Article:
Many years ago before the internet I was an avid shortwave listener and found it fascinating to listen to news sources all around the world. Even today I still spend an hour or so in the evening every month or two just working through the dial, adjusting an antenna to see what is out there on the shortwave bands. Might be a fun and entertaining family activity on occasion… Shortwave Night. Radio Havana has some great Cuban music. Shortwave stations are free… well except for the price of hearing the propaganda of whatever country is hosting the station.

2. The Author WAS Prepared and Fared Well Compared to Most.
He points out that compared to most others he and his immediate group fared pretty well. They had power, water, food, shelter and, with some work, at least some communications.

3. Water Was Key
They had access to water and a way to purify it. He made note of the way that many other were stopping to collect spring water since the normal sources of safe water were gone. As it is often said “You can go 3 weeks without food but only 3 days without water.”

4.The End Game
He and his immediate group seem to have finally been able to escape the situation there and flee to a part of the world which had not endured such devastation. Which immediately brings to mind, to me at least, what if they hadn’t?

I imagine decisions were made at the time based on the knowledge that soon they would be able to escape the situation in which they were in. I wonder how those decisions would have been affected if they knew they would NOT be able to escape the situation or that there was no where to which TO escape.

What if, as in the case of a solar EMP there was NOT A PLACE to which to flee and the situation they were in was the situation everywhere and for the indefinite future?

The Librarian


Well age and senility and perhaps just general stupidity strikes again.

Turns out that when I tried to copy the Scientific American files I was most recently working on to the Flash Drive I was preparing to send out I made a small error.

I had already copied them on a few days before into the Directory I put on outgoing drives to hold files in progress… and completely forgot I did so.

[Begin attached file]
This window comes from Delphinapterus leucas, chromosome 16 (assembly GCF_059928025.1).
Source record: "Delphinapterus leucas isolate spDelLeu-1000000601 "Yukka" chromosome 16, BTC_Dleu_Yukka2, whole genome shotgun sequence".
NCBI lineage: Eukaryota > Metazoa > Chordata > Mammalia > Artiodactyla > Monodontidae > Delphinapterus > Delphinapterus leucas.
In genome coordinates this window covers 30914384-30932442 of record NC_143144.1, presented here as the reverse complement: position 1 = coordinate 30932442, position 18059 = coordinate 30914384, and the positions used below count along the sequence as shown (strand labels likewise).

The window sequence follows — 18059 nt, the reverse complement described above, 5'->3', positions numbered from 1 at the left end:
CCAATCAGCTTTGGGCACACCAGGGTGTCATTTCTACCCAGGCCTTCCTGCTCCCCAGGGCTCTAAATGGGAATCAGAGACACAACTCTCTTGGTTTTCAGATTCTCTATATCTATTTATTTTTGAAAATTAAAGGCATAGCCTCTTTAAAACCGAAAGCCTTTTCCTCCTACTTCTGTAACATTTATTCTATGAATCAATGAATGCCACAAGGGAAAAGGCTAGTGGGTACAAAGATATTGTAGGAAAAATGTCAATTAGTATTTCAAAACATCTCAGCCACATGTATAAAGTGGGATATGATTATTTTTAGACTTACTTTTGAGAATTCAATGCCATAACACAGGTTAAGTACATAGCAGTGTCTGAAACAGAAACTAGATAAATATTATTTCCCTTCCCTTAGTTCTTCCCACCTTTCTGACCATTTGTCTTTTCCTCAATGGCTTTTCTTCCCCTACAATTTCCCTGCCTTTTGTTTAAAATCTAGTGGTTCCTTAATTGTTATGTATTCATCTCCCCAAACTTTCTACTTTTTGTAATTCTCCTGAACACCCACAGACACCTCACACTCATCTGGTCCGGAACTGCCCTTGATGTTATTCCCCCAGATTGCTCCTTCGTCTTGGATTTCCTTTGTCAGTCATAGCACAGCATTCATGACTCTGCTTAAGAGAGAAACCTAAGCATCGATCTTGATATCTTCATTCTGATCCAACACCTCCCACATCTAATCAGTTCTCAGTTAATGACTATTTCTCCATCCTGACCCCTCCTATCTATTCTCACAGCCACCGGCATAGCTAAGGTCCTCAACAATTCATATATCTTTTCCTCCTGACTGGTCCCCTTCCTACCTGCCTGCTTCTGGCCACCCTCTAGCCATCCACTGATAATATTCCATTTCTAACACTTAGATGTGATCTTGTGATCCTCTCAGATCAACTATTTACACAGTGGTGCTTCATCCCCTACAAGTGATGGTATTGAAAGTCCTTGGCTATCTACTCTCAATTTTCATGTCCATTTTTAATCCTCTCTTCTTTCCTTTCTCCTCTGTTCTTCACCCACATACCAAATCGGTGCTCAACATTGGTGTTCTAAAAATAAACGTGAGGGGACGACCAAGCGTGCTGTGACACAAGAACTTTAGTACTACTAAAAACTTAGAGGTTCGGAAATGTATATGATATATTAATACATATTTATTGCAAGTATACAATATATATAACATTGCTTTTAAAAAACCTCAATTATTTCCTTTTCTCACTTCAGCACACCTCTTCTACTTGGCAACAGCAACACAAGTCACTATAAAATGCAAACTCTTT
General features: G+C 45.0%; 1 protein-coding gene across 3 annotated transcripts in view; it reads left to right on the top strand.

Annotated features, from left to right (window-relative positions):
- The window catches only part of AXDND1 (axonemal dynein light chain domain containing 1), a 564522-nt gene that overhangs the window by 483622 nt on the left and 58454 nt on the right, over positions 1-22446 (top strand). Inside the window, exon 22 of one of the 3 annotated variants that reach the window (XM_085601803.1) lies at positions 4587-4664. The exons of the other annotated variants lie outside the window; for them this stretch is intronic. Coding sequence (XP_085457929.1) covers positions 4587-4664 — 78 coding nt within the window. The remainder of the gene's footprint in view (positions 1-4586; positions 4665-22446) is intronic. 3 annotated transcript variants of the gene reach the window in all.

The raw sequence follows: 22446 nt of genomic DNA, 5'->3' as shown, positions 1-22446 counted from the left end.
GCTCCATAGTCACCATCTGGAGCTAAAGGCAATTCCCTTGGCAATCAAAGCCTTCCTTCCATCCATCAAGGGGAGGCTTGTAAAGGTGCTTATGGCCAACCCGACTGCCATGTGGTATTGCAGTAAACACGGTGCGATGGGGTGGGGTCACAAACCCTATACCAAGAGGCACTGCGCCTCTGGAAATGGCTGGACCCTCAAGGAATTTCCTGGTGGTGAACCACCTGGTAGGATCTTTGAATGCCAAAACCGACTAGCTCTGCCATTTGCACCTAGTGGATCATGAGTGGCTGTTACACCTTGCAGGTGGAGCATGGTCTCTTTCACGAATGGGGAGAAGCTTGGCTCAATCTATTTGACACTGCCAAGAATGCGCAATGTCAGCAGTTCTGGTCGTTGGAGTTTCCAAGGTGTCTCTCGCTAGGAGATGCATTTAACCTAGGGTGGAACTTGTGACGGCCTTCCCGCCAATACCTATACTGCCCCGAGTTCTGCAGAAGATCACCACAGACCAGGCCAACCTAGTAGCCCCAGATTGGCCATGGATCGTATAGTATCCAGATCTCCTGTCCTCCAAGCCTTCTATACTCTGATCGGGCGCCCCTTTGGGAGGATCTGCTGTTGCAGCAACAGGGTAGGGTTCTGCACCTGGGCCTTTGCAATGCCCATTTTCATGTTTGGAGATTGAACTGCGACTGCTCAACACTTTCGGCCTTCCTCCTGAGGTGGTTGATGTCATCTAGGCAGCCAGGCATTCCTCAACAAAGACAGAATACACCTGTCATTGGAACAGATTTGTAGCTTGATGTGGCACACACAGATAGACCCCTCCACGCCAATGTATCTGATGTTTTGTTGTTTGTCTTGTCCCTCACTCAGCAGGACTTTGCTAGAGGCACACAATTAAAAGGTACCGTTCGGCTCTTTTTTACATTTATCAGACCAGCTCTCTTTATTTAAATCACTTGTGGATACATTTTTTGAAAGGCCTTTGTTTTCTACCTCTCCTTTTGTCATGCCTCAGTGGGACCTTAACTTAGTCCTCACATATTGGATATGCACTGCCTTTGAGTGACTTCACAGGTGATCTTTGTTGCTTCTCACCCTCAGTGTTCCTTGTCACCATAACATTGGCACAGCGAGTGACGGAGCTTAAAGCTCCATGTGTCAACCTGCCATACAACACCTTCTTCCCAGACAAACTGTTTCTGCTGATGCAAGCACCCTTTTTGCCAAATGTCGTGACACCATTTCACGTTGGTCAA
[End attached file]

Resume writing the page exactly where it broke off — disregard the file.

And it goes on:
Normally that would not be an issue except that the Scientific American files are in the neighborhood of 30gb. So not without those files the Flash Drives still had about 50gb of free space. Plenty to hold a copy of the Scientific American files with a good bit of space left over.

Once I deleted the duplicate directories there is plenty of space for the foreseeable future expansion.

So an unnecessary exercise. Still nice to have the feedback so that when it DOES become an issue in the future I have some idea where to head.

The Librarian


FEMA Director Urges Americans to Develop “a true culture of preparedness” But No One Is Listening

Have to admit I’m stunned and impressed at the same time…

A Federal government employee, of FEMA no less, who openly states that the Federal Government can’t take care of and rescue everyone and that people need to look out for themselves…

Of course that’s something many of us have known for a long, long time and have pretty much given up hoping the government would figure it out.

It’s refreshing but I do have to wonder how long he will keep his job after saying something like that in public.

I’ve mad a note of the date of this story and I’ll be checking back with the FEMA site periodically to see just how long he remains in place. The entrenched bureaucracy in D.C. has a vested interest in Americans NOT believing they can take care of themselves and should rely on government to take care of them.

Someone in government openly stating the converse just seems to much like the protruding nail that someone will take a hammer to as quickly as possible lest his ideas spread.

I’ll be watching to see how long he remains or possibly recants his heretical statements.

The Librarian